Giving a gift of an experience is a wonderful thing. You are spending time with someone and making memories.
In this month where we often focus on gifts tied up with ribbons and bows, there is another type of giving that is more rare, and, much more personal. Giving of yourself. Where you go, what you focus your energy on, how you spend your day.
I find myself drawn to the situation at Standing Rock. We will never know the whole story, we can only see how it is evolving. I could focus on the negative, the news truly does, but in between the sensational headlines you see countless numbers of people giving of themselves.
This article from The Guardian has an important message;
Frank, “from right here”, a member of the Standing Rock Sioux. Somewhere in the conversation he said : “I wake up happy every day about this.” I asked him how this changed the past, thinking of the losses the Lakota/Sioux faced over the past 150 years, but he heard the question differently. He mentioned that their old enemies the Crow and the Cheyenne came to stand with them, and that the old divisions are over.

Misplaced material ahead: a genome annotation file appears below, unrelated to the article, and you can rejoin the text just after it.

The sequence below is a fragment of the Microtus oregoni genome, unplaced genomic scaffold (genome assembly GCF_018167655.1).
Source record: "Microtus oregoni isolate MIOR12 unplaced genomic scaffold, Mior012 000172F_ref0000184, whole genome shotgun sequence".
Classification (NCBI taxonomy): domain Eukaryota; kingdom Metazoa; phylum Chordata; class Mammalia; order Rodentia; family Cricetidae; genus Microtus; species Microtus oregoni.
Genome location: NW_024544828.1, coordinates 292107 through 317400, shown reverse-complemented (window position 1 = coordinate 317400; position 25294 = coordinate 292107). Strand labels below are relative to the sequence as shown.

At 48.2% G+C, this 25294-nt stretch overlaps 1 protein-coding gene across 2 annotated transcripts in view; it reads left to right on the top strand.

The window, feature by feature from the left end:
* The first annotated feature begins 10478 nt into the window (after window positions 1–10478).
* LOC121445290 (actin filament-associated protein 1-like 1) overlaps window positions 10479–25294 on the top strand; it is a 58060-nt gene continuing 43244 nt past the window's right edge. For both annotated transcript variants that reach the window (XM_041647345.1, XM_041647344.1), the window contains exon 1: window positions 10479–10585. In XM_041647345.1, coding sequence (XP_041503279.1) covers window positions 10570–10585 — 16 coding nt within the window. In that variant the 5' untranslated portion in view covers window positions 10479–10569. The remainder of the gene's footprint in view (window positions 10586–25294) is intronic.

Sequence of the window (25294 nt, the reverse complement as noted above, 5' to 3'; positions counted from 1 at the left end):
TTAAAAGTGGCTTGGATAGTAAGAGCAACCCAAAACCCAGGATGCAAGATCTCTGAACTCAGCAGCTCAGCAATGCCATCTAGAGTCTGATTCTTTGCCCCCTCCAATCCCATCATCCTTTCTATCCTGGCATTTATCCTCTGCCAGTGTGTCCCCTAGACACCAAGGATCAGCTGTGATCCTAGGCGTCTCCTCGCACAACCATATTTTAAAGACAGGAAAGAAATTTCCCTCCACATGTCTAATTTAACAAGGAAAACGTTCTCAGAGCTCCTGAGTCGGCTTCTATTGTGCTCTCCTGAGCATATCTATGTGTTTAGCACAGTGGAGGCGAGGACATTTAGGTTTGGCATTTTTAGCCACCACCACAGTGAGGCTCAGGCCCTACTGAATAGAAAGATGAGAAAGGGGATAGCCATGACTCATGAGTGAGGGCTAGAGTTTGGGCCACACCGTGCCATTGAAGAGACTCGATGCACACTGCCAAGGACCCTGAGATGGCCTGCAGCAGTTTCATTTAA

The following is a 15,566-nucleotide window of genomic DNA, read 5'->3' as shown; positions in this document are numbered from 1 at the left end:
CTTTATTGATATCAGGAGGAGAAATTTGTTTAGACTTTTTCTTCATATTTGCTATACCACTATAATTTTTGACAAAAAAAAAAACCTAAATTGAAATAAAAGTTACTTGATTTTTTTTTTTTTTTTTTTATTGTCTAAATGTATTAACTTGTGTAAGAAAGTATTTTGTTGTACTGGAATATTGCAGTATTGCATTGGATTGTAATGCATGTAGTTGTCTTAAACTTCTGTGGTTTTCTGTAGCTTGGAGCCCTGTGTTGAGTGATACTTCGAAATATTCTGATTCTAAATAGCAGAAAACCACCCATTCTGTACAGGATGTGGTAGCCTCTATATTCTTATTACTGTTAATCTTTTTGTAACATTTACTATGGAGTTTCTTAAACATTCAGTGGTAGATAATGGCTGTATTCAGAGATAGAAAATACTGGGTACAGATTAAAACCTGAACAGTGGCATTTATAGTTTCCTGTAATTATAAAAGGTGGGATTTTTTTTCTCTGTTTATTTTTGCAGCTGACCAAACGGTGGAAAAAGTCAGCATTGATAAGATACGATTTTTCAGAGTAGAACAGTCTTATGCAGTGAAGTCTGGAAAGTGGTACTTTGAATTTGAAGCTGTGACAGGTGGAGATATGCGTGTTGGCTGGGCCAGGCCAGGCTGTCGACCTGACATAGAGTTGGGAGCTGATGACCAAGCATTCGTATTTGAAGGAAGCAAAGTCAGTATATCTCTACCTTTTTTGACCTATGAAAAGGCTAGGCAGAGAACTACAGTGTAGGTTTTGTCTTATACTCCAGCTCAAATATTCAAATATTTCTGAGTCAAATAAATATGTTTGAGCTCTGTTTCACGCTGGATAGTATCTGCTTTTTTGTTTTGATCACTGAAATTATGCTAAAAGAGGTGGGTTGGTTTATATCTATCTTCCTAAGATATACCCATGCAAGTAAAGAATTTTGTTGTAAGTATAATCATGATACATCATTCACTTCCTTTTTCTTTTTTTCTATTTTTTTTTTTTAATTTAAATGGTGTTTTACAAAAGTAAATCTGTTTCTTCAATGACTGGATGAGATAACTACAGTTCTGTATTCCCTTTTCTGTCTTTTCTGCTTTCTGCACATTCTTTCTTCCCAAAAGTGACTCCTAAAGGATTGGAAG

This image, found many places on the internet, is from the evening that the decision to stop the pipeline was made. However fleeting that decision may be, that night the decision was to give joy and hope.
Finally, what compelled me to focus on this, is the gift of time from 2000 veterans that joined the action in the freezing cold, giving freely their time and presence in a very tense situation. I hope that the mission of peace quoted in this article is what is remembered.
Chicago native David Hulse, 34, a Navy veteran who served in Iraq told ABC News that he decided at the last minute to join the protests, describing his involvement as “not a mission of war, but a mission of peace.”
“Seeing so many veterans show up,” Hulse said. “Out here, it’s brotherhood.”